The Saskatchewan government’s tougher measures to address non-consensual intimate image sharing is an encouraging step, but gaps remain in the legislation, according to provincial and national advocates.
On Monday, the provincial government introduced legislation giving people more power to stop so-called “revenge porn.” The act gives courts the power to order a person to return pictures or videos to a person and ensure they aren’t being shared by others.
It also broadens the definition of intimate images to include digitally-doctored copies, as well as the original material.
“We’re seeing more of a clear path for (people) to access justice,” said Ashley Kilback, communications specialist with Sexual Assault Services of Saskatchewan.
Kilback noted, however, that the new measures don’t ease the burden of reporting, hiring a lawyer, filing a civil suit and navigating the court system. Many targets of this crime lack the money required to take a civil case to court.
Survivors are usually tasked with telling a person to stop sharing pictures or videos and to delete them. A person might also have to approach powerful social media platforms or websites.
“It puts the onus back on the survivor to have to undo their victimization,” Kilback said.
“A lot of times, the court process and what the survivor has to go for to actually seek justice is traumatizing itself.”
A possible solution to some of the gaps in Saskatchewan’s legislation could be modelled after what has occurred in Nova Scotia with an organization called CyberScan, Kilback said.
Staff work with people affected by non-consensual sharing of intimate images and act on their behalf.
“Their team will work with the survivor to actually contact the abuser themselves and then help them with removing the images themselves,” Kilback said.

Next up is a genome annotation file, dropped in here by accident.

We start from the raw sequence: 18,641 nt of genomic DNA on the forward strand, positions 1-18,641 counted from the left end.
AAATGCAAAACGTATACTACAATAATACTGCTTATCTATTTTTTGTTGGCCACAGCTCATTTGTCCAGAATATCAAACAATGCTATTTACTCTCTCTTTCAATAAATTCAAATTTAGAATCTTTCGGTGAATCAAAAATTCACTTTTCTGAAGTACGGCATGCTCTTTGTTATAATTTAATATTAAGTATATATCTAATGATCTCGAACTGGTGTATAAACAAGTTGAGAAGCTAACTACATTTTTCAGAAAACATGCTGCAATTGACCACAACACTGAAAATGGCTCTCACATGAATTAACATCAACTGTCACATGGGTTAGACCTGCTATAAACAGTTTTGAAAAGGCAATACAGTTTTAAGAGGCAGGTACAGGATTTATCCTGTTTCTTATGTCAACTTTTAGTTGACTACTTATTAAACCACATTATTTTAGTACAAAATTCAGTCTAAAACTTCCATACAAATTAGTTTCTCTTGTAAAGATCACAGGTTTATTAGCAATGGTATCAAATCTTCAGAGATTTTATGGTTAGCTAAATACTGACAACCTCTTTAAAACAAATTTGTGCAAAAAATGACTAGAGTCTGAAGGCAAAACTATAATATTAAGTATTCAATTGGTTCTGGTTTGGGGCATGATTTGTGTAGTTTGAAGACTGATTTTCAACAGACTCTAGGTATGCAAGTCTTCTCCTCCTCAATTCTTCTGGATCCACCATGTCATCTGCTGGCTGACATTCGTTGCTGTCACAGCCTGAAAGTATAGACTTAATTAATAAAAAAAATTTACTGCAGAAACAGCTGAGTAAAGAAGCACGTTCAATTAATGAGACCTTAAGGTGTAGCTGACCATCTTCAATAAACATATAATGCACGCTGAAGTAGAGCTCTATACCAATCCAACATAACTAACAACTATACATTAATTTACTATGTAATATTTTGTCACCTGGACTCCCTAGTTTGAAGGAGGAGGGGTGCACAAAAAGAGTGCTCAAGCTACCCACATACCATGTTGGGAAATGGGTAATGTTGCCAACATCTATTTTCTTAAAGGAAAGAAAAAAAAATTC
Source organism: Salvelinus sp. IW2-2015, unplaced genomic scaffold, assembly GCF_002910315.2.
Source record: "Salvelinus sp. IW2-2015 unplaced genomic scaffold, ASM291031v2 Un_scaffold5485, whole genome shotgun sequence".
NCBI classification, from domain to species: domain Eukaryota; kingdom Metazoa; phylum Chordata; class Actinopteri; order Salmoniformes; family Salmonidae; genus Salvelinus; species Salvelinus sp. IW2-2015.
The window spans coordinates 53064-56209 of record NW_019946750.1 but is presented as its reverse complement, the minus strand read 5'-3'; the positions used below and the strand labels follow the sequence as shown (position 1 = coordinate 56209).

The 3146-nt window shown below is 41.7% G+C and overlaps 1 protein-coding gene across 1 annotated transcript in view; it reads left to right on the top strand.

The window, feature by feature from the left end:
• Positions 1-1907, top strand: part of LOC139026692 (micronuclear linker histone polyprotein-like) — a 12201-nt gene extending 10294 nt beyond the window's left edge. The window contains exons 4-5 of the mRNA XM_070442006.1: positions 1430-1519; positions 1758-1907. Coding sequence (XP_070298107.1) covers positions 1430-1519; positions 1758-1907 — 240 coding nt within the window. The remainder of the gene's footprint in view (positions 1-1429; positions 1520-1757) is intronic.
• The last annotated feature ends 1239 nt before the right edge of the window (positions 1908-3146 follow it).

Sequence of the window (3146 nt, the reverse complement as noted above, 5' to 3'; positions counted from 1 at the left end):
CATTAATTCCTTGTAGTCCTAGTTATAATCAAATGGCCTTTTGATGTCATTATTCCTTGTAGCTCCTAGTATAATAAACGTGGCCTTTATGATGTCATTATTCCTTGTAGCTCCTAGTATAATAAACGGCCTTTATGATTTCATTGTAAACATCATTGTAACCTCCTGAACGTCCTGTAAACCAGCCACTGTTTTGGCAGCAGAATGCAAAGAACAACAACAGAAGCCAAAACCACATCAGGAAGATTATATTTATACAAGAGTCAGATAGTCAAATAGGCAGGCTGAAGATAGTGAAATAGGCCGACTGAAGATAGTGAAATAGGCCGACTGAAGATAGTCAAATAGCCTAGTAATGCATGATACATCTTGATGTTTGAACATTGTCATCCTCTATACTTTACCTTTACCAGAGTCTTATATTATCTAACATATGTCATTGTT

Saskatchewan’s amendments introduced Monday include “additional remedies to encourage intermediaries to remove those kinds of images from the internet,” Saskatchewan Justice Minister Gordon Wyant told media Monday.
The legislation also allows people to pursue legal action against anyone who threatens to distribute their intimate pictures or videos.
However, the measures don’t address people who simply refuse to delete intimate content, according to Monique St. Germain, general counsel for the Canadian Centre for Child Protection.
“They’re not threatening that they’re going to distribute it, it’s just more of a tactic of coercive control that is happening,” St. Germain said in an interview.
Another issue is that survivors often don’t know who is sharing their images, meaning they don’t know who to pursue in court.
There is also concern that if legal action becomes the norm, then social media and website administrators won’t remove content without a court order.
“At the moment, what we’re dealing with is a bit of a free-for-all online,” St. Germain said.
If you need support dealing with non-consensual intimate image distribution or another form of sexual abuse, Sexual Assault Services of Saskatchewan has ten member agencies providing help across the province. Resources are available at https://sassk.ca/resources/.